The bank is closed. Today the Biden administration hit thirty-two Russian government officials and entities, plus six companies, with economic sanctions in retaliation for the SolarWinds hack, 2020 election interference, and other Russian malfeasance. The measures include a ban on US financial institutions buying Russian government debt in primary markets, which has sent the ruble and Russian bond prices tumbling. What measures matter most? What does it all mean for US-Russia relations? And will these moves actually deter future Russian aggression? Our crack team of sanctions and Russia experts is here to explain.
Today’s expert reaction courtesy of
- Daniel Fried (@AmbDanFried): Weiser Family distinguished fellow and former US assistant secretary of state for Europe and Eurasia
- Brian O’Toole (@brianoftoole): Nonresident senior fellow at the GeoEconomics Center and former senior US Treasury Department official
- Julia Friedlander (@jfriedlanderdc): C. Boyden Gray senior fellow, deputy director of the GeoEconomics Center, and former National Security Council director
Dan spins through some of his main takeaways from diving into the details of the US response:
- While the Biden administration’s “move against new (primary market) Russian state debt goes further than the Trump administration” did, the action “could have been stronger” by, for example, “going after the secondary market in debt.” But the White House announcement notes that the Treasury Department “has the authority to expand sovereign-debt restrictions” on Russia.
- “Today’s sanctions actions leave room for escalation” if, for example, Putin launches a military offensive against Ukraine. A “less-noticed but important provision in the executive order provides authority for sanctions if Russia cuts or disrupts gas or energy supplies to Europe, the Caucasus, or Asia. That’s a useful warning in the context of the Nord Stream 2 gas pipeline or other potential targets of Kremlin energy pressure.”
- “Missing are actions against Putin-tied oligarchs and cronies. What I hear is that these are being held in reserve. For now.”
Anders points out that while Russia’s external government debt is tiny for an economy of its size, the new US sanctions “put a permanent lid on Russia’s ability to borrow internationally. From now on, Russia cannot increase its public debt significantly. Thus, Russia cannot pursue any fiscal stimulus.”
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- Brian provides the big picture here. The Biden administration’s primary goals with Russia are to “try to contain and push back on Putin's broader assault on Western-style democracy and the rules-based international order,” he notes, and “the centerpiece of this action” is the new executive order.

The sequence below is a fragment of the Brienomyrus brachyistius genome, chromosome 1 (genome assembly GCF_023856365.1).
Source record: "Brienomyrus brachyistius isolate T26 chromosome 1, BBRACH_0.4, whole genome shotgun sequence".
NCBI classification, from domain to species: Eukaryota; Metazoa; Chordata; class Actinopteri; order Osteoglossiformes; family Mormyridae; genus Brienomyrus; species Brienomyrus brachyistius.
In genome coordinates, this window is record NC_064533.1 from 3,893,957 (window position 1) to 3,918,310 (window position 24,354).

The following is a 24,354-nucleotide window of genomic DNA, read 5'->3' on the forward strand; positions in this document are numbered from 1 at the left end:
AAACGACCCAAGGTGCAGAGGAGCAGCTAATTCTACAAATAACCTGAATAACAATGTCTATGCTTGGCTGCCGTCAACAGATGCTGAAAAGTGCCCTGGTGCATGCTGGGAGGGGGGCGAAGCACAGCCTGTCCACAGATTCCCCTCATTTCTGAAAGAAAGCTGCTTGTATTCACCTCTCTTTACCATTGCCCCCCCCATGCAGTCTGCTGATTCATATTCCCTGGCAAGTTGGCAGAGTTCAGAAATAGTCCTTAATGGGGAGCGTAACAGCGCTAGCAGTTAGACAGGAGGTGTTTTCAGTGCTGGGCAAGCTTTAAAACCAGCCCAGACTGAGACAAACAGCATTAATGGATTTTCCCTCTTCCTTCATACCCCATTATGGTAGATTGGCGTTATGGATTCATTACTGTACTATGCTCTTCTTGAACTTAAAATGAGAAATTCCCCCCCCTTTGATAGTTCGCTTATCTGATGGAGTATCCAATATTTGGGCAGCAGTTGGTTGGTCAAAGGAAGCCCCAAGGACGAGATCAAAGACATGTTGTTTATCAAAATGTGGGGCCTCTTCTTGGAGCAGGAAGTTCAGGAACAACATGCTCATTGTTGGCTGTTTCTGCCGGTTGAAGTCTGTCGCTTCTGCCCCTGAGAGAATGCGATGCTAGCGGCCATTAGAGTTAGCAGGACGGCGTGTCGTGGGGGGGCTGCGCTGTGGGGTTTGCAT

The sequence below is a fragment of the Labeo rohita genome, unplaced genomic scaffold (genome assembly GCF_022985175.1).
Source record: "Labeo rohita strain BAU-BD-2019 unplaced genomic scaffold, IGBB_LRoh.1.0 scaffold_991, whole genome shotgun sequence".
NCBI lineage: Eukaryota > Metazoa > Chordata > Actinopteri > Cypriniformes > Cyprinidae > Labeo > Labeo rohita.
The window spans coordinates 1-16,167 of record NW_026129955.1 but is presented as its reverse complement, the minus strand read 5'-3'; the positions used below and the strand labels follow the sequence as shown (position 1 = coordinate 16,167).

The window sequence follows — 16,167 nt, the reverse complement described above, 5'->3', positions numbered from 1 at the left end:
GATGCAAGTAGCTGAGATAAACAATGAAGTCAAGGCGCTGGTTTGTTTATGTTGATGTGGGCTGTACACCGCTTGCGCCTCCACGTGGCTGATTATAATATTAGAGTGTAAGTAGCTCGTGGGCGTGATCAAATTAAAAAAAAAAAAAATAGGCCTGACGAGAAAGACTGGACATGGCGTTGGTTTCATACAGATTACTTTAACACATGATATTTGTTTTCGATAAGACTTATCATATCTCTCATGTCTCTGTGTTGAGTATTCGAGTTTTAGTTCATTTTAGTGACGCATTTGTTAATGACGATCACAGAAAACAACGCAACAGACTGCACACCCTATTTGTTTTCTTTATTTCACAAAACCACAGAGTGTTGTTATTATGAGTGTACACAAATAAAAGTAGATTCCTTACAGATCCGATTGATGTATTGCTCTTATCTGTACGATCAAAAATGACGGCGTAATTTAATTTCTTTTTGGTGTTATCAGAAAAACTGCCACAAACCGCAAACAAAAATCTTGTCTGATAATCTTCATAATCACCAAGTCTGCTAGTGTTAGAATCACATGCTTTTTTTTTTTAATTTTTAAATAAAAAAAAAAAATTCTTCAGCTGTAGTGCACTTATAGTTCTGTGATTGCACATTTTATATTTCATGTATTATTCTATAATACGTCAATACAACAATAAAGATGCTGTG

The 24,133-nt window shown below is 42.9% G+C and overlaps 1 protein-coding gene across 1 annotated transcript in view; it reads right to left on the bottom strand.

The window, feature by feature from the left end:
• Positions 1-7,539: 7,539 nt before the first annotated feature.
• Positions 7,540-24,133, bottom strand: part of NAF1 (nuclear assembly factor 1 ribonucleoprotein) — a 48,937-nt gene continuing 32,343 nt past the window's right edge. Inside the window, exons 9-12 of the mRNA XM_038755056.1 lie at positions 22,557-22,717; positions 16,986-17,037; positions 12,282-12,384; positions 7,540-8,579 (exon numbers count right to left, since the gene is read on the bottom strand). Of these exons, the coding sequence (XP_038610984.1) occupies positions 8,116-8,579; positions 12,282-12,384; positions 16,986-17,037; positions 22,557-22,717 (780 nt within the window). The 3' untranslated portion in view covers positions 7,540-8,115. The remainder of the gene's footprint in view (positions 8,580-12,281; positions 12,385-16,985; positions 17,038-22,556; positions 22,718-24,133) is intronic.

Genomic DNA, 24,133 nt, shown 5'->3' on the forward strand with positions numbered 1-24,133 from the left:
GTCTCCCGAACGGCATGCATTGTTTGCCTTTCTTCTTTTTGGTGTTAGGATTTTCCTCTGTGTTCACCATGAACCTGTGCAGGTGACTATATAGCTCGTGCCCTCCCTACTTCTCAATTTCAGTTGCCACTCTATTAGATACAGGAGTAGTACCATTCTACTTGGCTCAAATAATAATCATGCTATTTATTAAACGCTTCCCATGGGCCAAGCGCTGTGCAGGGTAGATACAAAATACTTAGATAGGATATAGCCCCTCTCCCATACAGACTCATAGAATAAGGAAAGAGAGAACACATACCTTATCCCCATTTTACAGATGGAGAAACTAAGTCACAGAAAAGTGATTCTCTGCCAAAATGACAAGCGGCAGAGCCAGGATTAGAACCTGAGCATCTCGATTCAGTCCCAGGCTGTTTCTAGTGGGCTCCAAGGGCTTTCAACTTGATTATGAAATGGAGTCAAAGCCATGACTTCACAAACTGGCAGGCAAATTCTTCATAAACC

- What’s the big deal? “No longer will the Biden administration impose sanctions [only] due to Russia's interference in Ukraine, or Russia's support to Syrian President Bashar al-Assad, or Russia's malign cyber activities. Instead, this order makes clear what the threat is: the ‘harmful foreign activities of the Russian government.’ In short, this is an action targeting Putinism in all its malignant forms.”
- It’s an approach, Brian argues, that will give the United States “greater flexibility in both applying and lifting sanctions, which makes US foreign policy more coherent and credible.”
ZOOMING WAY OUT
- John sees the sanctions as consistent with the Biden administration’s approach of “pushing back against Kremlin provocations threatening American interests even as it is willing to seek agreement with it on issues such as strategic-arms limitations.” (Just this week, after all, Biden floated a summit with Putin.)
- But he worries that the message Washington is sending Moscow will be “seriously diluted” by recent reports that “US naval ships heading into the Black Sea have reversed course” and that the US Justice Department “has reversed prior approval for Nord Stream 2 sanctions.”
- The implications of these developments matter for US interests—and not just with Russia, John argues: “Beijing will certainly notice that our ships turned around after Moscow’s statements that their presence could have unpleasant consequences, and this will not enhance our efforts to deter Chinese provocations in the South China Sea.”
TOO MUCH AT ONCE?
- Today’s actions are largely a “clean-up” job after the Trump administration neglected to respond to Russian offenses in areas such as Afghanistan and cyberspace, Julia tells us. But she’s not sold on the wisdom of issuing such a “sweeping executive order” in this manner—and she warns it could signal danger ahead.
- “The administration could have chosen to respond technocratically, procedurally, incrementally. But now we’re playing big politics,” she says.
- “One could argue—and here I would gladly be wrong—that a single day’s action may increase the Kremlin’s ability to play the aggrieved party for its domestic audience and global sympathizers, and compel Moscow to test US resolve (and rhetoric) through asymmetric action,” Julia notes. “Will Russia understand that today’s moves by the US are intended to wipe the slate clean?”
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